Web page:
Essay: “The Home-Coming of Captain Dan”, William Hope Hodgson, 1918.
Like “Mr. Jock Danplank”, this is another treasure hunt story for an inheritance.
Captain Dan returns to his home after being gone 20 years. He’s rich with plunder because he’s been a pirate. He makes a great show of displaying his wealth publically, most of it in some chests, and he vigorously and humorously defends it against the inevitable thieves.
He asks after one Nancy Drigg, a girl he knew before he left and who he asked to marry after he returns from the sea. She’s now a widow, Nancy Garbitt. She has seven daughters.
She agrees to put him up in her house if he behaves and leaves her daughters alone. He gives her money weekly and eventually dies which starts the last third of the story.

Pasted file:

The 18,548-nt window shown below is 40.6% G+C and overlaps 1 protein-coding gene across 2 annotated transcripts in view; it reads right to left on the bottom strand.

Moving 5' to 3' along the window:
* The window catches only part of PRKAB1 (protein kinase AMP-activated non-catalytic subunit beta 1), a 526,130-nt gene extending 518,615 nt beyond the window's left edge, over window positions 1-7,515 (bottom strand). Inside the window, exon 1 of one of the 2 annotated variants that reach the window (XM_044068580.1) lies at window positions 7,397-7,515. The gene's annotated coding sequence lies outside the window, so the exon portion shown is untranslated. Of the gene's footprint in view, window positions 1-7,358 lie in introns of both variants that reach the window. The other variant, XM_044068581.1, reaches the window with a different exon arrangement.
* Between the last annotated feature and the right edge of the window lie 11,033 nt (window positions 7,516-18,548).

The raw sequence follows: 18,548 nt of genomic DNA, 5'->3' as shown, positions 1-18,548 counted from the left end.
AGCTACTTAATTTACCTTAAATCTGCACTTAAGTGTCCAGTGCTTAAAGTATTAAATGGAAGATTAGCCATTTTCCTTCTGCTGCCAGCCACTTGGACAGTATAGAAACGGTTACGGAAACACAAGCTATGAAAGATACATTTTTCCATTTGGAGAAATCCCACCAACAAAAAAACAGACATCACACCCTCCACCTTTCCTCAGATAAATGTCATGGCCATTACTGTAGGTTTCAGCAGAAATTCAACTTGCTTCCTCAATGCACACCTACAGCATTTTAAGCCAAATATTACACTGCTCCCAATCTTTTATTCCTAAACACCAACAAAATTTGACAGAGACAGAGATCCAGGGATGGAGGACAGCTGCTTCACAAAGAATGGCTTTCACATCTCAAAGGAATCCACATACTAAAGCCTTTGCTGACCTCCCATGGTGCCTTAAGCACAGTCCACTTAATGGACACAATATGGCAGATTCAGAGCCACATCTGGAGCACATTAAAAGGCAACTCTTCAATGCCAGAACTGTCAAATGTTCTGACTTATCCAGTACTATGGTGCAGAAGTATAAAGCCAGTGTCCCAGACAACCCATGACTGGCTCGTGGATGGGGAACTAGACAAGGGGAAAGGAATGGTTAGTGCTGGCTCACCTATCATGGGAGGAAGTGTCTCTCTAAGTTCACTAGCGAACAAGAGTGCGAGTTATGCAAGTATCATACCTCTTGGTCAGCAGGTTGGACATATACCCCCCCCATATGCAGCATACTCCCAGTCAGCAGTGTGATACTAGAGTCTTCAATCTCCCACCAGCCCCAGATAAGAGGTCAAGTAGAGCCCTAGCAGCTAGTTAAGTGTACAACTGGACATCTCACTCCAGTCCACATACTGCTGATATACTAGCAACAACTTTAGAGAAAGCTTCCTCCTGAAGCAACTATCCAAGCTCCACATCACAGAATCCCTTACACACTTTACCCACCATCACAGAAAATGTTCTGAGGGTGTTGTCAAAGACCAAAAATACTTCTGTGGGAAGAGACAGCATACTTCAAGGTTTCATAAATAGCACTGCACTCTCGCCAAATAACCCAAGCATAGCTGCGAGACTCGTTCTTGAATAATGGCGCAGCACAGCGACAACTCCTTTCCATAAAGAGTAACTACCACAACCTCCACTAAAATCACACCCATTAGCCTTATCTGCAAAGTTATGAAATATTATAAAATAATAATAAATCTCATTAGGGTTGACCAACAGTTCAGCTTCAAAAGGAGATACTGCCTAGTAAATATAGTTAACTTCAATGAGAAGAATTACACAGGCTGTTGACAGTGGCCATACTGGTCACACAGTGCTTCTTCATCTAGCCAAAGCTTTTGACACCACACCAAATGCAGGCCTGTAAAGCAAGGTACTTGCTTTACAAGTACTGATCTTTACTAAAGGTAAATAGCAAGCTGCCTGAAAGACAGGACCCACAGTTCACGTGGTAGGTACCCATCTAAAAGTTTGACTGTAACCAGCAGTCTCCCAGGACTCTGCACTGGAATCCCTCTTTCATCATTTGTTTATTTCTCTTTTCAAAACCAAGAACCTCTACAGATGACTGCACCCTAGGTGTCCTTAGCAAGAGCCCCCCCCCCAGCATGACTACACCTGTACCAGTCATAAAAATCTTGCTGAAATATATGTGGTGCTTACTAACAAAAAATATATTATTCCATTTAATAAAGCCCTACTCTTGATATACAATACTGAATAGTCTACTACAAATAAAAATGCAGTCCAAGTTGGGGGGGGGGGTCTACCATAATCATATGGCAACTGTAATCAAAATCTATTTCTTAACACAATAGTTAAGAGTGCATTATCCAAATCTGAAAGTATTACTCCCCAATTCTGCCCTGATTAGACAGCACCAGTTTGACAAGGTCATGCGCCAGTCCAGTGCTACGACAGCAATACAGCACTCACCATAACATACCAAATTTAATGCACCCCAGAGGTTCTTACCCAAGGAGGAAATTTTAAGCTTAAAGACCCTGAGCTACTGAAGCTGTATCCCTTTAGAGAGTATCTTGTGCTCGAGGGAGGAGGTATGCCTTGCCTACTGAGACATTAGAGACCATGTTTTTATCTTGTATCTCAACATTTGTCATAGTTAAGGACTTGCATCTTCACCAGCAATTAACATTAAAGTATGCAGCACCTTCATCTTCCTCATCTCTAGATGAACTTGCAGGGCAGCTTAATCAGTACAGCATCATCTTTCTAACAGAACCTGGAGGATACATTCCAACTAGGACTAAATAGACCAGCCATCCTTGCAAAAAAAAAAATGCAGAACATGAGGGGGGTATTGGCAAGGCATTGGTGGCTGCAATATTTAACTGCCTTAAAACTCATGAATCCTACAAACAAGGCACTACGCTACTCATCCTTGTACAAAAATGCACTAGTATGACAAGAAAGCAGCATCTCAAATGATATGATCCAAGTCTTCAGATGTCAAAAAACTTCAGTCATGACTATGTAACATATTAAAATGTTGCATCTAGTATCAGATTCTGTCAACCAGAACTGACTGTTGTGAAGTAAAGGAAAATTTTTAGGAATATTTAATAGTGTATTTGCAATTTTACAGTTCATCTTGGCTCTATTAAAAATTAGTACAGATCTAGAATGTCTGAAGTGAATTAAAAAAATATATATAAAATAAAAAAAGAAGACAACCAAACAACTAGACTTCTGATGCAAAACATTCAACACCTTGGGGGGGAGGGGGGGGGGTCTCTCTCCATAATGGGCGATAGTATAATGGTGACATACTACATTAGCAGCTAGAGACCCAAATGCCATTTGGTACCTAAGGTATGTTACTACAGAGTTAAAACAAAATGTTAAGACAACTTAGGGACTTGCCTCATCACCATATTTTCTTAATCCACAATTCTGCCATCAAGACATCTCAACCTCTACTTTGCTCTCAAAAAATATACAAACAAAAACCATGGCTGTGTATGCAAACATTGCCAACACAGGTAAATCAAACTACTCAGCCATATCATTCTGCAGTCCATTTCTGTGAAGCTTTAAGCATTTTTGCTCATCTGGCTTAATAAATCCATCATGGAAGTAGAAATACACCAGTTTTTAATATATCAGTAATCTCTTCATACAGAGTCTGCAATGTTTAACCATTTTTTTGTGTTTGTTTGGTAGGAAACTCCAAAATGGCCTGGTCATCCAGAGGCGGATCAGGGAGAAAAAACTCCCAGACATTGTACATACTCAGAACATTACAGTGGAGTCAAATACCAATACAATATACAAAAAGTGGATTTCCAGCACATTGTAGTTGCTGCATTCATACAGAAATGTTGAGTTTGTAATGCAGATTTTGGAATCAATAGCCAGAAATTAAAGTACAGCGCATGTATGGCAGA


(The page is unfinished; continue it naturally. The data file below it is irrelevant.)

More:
While living at Nancy’s house, Captain Dan had a treasure house built at a distance away with imported architects and craftsman (to maintain secrecy) and shaped like a ship. Captain Dan’s will says his treasure is in that house. However, it can only be searched for one day out of the year, from sunrise to sunset, and, if it is not found within seven years, a hidden codicil to his will will reveal who gets the money.
The day for the authorized searches is September 27th, the date that Dan left Nancy for the sea.
The treasure is not found. At sunset, at the end of the seventh and final search, the codicil is read to reveal a bittersweet ending.
It leaves Dan’s gold to Nancy, and it’s buried under the living room of her own home.
She had seven children by another man, so Dan has made her wait seven years for the money because she did not wait for him. The bitterness is that, by this point, Nancy has been dead a year having died during the previous year’s search.